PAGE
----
Sales and Marketing kills Creativity

Apple co-founder, Steve Jobs believed to be one of the great marketers of all time… was interviewed in 1995 by Bob Cringley, a US  journalist making a television documentary entitled, ‘Triumph of the Nerds’. Jobs was asked why the products at Xerox (like the mouse, the graphical user interface (GUI)) were never made a success by Xerox. Jobs thought about this for while and then said in reference to John Sculley, (the man who was in charge of Apple when Jobs left the company in 1985) …

‘John came from Pepsico, and they at most would change their product once every 10 years. I mean, to them, a new product was like a new size bottle, right? So if you were a product person, you couldn’t change the course of that company very much. So who influenced the success of Pepsico? The Sales and Marketing people. Therefore they were the ones that got promoted, and therefore they were the ones that ran the company. Well, for Pepsico, that might have been okay, but it turns out the same thing can happen in technology companies that get monopolies like — oh, IBM and Xerox. If you were a product person at IBM or Xerox, so you make a better copier or a better computer– so what? When you have a monopoly market share, the company is not any more successful. So the people that can make the company more successful are Sales and Marketing people and they end up running the companies. The Product people get driven out of the decision-making forums. The companies forget what it means to make great products. The product sensibility and the product genius that brought them to that monopolistic position gets rotted out by people running these companies who have no conception of a good product versus a bad product. They have no concept of the craftsmanship that’s required to take a good idea and turn it into a good product. They really have no feeling in their hearts usually about wanting to really help the customers. So that’s what happened at Xerox.’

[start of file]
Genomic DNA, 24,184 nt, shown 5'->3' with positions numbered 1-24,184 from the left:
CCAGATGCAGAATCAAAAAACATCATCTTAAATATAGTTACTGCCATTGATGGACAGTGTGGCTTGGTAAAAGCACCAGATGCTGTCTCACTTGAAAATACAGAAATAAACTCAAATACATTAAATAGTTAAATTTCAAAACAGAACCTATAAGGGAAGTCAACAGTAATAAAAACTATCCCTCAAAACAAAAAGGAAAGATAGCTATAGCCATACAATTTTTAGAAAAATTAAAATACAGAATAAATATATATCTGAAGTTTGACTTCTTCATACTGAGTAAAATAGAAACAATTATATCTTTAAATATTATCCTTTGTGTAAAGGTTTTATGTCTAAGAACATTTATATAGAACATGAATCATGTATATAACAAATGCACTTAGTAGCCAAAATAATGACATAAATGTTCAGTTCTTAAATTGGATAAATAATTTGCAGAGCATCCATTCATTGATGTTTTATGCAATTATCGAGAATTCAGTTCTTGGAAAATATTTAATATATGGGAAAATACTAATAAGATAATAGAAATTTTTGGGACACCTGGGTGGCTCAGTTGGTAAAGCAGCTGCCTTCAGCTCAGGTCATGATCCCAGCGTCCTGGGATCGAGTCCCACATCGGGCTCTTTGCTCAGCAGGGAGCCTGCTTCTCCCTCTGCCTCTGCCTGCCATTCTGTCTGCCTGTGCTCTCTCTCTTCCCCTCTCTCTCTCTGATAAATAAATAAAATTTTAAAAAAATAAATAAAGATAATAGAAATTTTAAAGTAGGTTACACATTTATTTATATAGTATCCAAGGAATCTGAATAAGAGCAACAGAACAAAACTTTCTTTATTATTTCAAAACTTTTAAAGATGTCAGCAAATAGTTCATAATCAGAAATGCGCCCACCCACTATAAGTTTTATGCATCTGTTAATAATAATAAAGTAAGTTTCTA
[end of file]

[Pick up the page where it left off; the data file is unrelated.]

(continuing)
Fast forward 21 years and a similar thing is now happening to Apple, five years after Jobs’ untimely death due to pancreatic cancer. Tim Cook, Apple CEO, a ‘Sales and Marketing’ guy is, according to QuHarrison Terry, the current Marketing Director of Redox (Healthcare Software),  transforming Apple ‘into a luxurious IoT (sic Internet of Things) jewellery store, essentially offering the world nice jewellery that connects to the Internet.’ Cook is allowing Apple hallmarks of innovation and creativity to fade into obscurity. The iPhone hasn’t really changed since 2011. The new MacBook Pro ‘Touch Bar’ is incremental change at best but hardly innovative. The jewellery store has just added one or two more diamonds to their current necklaces. Innovation and creativity is being replaced by process and structure.

We see it all too often. Even in my own industries (education and performing arts), that should be all about creativity, process and structure all too often stifle innovation. There is never enough focus on product/content. The sales and marketing processes take over and drive the direction of organisations, paying lip service to the quality or otherwise of the products/content being proffered.

We are losing the concept of the craftsmanship that’s required to take a good idea and turn it into a good product.

Maybe the current state of the economy is holding us back. Maybe hope is fading. Maybe our streaks of rebelliousness are being blunted by time, by world weariness, but one thing is for sure. Rebelliousness comes from the liberal arts, comes from education, those sectors of our community that constantly challenges the status quo, constantly pushes the boundaries, incessantly seeking the progressive nature in things. That group of people who know the only constant is change. As a society we must continue to innovate. We must continue to create and we must continue to do so through education and through the Arts.

We must be like Jobs wherever we can and to contradict my opening sentence; Jobs was wasn’t a marketer, he was a creative. Some might argue that the two go hand in hand. Yes, it true that to market well you must create, but ultimately you must have a great product to market successfully. Because his products were insanely great, the sales and marketing side of the business could take a back seat. The products sold themselves. That’s why businesses who let sales and marketing drive their business and push out product orientated people will eventually run out of product to sell.

What will sales and marketing do then…?

 

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